To End All Wars is a strategy game you may well never hear about. In a year where the world is “celebrating” the 100 year anniversary of World War 1, we’ve seen plenty of game developers offer us their take on the conflict.
We’ve got the heartbreaking Valiant Hearts, the accessible Commander: The Great War, and then we’ve got To End All Wars, from Ageod. The latter is a game that you’re almost certainly not going to hear about unless you are the most hardcore of strategy game fans, just like you’re unlikely to know anything about Ageod unless you’re a hardcore strategy game fan. But, assuming you’ve got a solid background in strategy games, and are willing to give this one the patience that it needs, then this might just be on high rotation for you for a long time to come.
Straight off the bat, before you even consider stepping into the game proper, you’re going to want to work through the tutorial and properly read the manual. You know how strategy games once upon a time came with manuals that were longer than many books? Well, To End All Wars has one that runs to around 130 pages, and with minimal in-game help (and a terrible interface makes matters harder), and it’s worth keeping on hand for your first couple of games.
Even once you’ve got a comfortable grasp on the game’s quite complex systems, To End All Wars goes out of its way to discourage you from playing it. There’s the interface (it’s not just ugly either, it also likes to bury important information in little boxes and make you click on little poorly-coloured icons). There’s also a general lack of presentation about the game. There’s next to no visual impact to the combat, for instance, and units are represented by little square boxes, rather than icons or anything, well, animated.
Now, if you’re a grognard of old, you’ll probably appreciate that the game looks and feels like a classic military board game in the vein of War And Peace, but for everyone else, these are all going to be whopping great barriers at first. And that’s a pity, because once you work through those barriers, playing To End All Wars is like living with Sheldon Cooper from The Big Bang Theory – you’re not always going to have fun in the traditional sense, but there’s something to be said about being in the presence of a genius.
See, To End All Wars does a near perfect job of recreating the history and strategy that dominated the battlefields of World War 1. All the military units from infantry through zeppelins are represented within the system, and it’s possible to dig trenches and dig in for a war of attrition, and create expeditionary troop formations to send into enemy territory to disrupt and capture key areas. Morale needs to be carefully monitored, and while the system doesn’t have the same political complexity as, say Europa Universalis IV, the politics that are relevant to the process of this particular war, such as when each force would participate, is accurately modelled, and can be adjusted slightly based on sound strategic thinking. I can’t emphasise enough how realistic this game’s strategy really is.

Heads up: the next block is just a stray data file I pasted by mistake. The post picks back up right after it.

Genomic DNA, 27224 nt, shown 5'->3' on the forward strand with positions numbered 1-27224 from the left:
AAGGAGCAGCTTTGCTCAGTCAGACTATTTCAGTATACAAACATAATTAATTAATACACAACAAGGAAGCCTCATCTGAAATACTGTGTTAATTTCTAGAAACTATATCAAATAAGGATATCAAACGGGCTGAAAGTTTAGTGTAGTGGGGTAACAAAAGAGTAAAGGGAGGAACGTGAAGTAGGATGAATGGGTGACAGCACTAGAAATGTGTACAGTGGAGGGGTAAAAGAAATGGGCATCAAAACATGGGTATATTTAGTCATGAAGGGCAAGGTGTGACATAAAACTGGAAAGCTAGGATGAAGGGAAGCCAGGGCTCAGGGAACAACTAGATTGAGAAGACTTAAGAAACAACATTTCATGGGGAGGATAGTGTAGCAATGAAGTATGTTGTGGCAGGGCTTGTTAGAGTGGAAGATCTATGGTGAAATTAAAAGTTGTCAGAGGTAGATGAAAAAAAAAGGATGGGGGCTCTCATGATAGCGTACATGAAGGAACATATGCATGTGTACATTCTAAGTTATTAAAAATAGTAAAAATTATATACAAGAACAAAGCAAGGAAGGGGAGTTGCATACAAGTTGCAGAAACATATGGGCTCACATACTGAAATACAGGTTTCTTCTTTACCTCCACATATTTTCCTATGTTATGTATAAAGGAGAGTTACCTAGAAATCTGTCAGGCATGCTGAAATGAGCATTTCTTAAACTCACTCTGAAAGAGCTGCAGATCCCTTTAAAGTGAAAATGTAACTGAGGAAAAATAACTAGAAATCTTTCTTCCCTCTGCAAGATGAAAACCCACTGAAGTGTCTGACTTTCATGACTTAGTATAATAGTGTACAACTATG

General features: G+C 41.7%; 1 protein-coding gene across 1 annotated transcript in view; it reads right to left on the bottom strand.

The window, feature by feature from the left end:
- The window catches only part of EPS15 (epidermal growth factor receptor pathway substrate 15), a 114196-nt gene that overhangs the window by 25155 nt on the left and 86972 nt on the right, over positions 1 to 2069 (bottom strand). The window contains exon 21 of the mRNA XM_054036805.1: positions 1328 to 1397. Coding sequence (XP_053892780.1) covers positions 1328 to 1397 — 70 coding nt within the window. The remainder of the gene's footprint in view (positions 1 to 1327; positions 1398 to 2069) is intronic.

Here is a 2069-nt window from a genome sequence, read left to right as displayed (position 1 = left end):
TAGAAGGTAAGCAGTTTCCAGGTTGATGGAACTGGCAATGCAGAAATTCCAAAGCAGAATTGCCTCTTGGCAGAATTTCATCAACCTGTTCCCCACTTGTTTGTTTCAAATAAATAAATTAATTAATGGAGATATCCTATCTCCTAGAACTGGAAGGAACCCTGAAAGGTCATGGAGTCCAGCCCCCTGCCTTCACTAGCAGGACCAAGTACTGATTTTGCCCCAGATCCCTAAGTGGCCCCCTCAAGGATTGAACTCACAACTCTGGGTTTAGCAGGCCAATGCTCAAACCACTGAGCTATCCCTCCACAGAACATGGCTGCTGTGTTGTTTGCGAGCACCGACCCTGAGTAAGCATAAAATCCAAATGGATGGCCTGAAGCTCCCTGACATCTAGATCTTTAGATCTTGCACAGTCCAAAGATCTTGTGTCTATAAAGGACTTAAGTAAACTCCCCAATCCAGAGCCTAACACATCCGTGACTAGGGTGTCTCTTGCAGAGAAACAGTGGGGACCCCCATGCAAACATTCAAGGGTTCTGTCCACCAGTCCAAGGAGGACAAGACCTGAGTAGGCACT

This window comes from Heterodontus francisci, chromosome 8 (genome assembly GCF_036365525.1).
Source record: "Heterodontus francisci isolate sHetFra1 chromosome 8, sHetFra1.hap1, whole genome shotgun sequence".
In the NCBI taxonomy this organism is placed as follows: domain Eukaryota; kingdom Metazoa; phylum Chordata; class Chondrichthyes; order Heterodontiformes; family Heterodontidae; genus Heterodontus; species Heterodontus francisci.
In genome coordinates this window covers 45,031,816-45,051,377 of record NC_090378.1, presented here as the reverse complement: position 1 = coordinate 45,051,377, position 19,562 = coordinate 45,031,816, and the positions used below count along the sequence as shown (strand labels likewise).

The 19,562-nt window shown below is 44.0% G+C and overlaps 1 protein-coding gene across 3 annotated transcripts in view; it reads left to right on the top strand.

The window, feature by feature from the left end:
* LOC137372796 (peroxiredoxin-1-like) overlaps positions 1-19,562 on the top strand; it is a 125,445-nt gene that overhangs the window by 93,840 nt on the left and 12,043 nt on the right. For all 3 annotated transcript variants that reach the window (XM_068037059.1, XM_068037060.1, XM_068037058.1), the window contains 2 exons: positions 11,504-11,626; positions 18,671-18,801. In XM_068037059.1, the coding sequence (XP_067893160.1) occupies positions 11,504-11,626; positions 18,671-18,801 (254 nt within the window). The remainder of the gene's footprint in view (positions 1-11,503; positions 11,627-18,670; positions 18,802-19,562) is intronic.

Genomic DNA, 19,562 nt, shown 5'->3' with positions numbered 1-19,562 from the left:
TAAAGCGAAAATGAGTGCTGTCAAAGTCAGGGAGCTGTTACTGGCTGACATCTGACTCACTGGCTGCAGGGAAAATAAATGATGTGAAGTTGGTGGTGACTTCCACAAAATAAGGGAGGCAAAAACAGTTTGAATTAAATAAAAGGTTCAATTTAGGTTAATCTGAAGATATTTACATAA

Combat plays out out autopilot when units run into one another, but everything from terrain, to medical and ammunition supplies and commander skill can affect who will win a battle. Europe is split into smaller spaces in To End Of All Wars, with just enough room to move around and build strategic assaults and defencive lines, without ever feeling like you’ve got as much room to move your armies about as you might like.
The Ageod engine also allows for some fairly complex enemy AI – enough so that if you’re not that familiar with serious strategy games it’s going to run all over you and make you give up any aspirations you might have had to become a real-life general. There is a consequence to this though; while you’re at the early stages of a conflict turns run fairly quickly, but as more variables and deviations from the expected flow of the conflict are built in, the AI starts to think for longer periods. Right at the end of a campaign I faced a situation where the results were on a razor’s edge, and could have gone in either direction. I had time to make myself a coffee (… who am I kidding? I poured a beer) while waiting for the AI to play out a single turn.
But, again, these are all things that the most hardcore of strategy game veterans will be used to, and most likely to tolerate because the broader picture – that the strategy in To End All Walls is so darned good – justifies the irritations. Chances are that if you’re an Ageod fan then you’ve already purchased this, and chances are if you’re not already an Ageod fan then you’re likely to never care about this game. But, in the off chance that you’re interested in seeing what the most serious of strategy games look like, then here’s a perfect exhibit A for you.
– Matt S.
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